Program Note: I’ve left in more than the typical number of hymns as they seemed to record well and were tight with the overall theme. The choir sings Rejoice, Rejoice Believers. I then at that end leave in the hymn after the Sermon and the closing hymn: Rise, My Soul to Watch and Pray (LSB 663) and The Church’s One Foundation (LSB 644) respectively. Take those two as a couple of the wiser ways of preparation.
I hate to say it, but this is an example of decent sermon prep that lacked editing and carry-through. At least 1 point two many. About a page and a half too long. And missing a story element. Although I do have to add that I’m amazed I didn’t see more yawns. Probably because I didn’t have it down enough to deliver it and was looking down at my paper too much to see them.
Ok, done beating myself up. At an intellectual and a personal piety level this text is a grenade. What I will say is that the Last Judgment from Matthew confronts and contradicts so many of our doctrinal and de facto pieties that it would be tough not to lapse into homiletic underwear and lecture. On its face the judgment is based on ethical reasons. If all you had was the last judgement from Matthew you’d have to say that Pelagius was the saint and Augustine then heretic. I think I describe the web of texts to evaluate that, to put it into the larger story, but it would be much better to have the bible open in front with the possibility for questions and conversation. Putting that aside, our culture in general has moved beyond that debate of works and grace. The phrase translated eternal punishment just isn’t believed by most people. There are different scriptural ways of addressing it that give due pause to abyss we are staring into, but most of America just doesn’t lend credence to the concept of hell. The way I typically describe it for bible study folks is that my impression is most of America has accepted the gospel without hearing the law. They don’t know what they are doing in other words. They take the cheap grace without pausing to think if it is fool’s gold.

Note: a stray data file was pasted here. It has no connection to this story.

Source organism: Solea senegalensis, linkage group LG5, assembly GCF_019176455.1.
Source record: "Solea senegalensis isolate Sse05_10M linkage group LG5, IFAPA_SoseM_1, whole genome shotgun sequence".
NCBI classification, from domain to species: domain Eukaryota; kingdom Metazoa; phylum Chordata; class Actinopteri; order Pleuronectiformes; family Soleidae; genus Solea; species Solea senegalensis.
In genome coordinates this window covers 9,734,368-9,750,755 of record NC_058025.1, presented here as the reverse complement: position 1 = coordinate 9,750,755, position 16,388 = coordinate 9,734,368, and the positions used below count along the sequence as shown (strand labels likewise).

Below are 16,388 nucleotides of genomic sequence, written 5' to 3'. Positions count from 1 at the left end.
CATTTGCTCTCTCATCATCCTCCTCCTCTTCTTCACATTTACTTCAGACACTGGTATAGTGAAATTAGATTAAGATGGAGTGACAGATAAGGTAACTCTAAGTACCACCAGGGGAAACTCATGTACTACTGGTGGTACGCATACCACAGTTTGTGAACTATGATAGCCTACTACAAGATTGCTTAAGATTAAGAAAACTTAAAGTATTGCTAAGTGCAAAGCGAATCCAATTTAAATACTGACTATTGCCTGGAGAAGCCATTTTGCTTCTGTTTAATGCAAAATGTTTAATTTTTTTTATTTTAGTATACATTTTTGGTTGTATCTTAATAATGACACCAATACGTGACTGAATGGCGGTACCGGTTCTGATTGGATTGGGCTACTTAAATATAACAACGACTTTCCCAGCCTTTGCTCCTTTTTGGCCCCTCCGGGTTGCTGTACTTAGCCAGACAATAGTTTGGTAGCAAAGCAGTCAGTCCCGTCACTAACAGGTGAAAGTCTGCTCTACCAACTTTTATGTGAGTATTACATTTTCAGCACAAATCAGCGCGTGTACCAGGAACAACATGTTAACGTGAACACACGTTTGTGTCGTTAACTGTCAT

The last part which dominates the sermon and would have been the core point is that we modern Americans just don’t understand monarchy. What lands the goats in fire is not that they are evil to their core. They answer Lord. They wonder when they haven’t been good. Thinking of a human King – arguing from lesser to greater – you can immediately see the times when it is what you didn’t do that got you in trouble. It is what you don’t do that typically brings into question the kind. If the King says – “do the will of my Father” and then you proceed to ignore the law completely…
So, I’m glad we have a lectionary that forces these texts. I’m also glad it only comes up once every three years.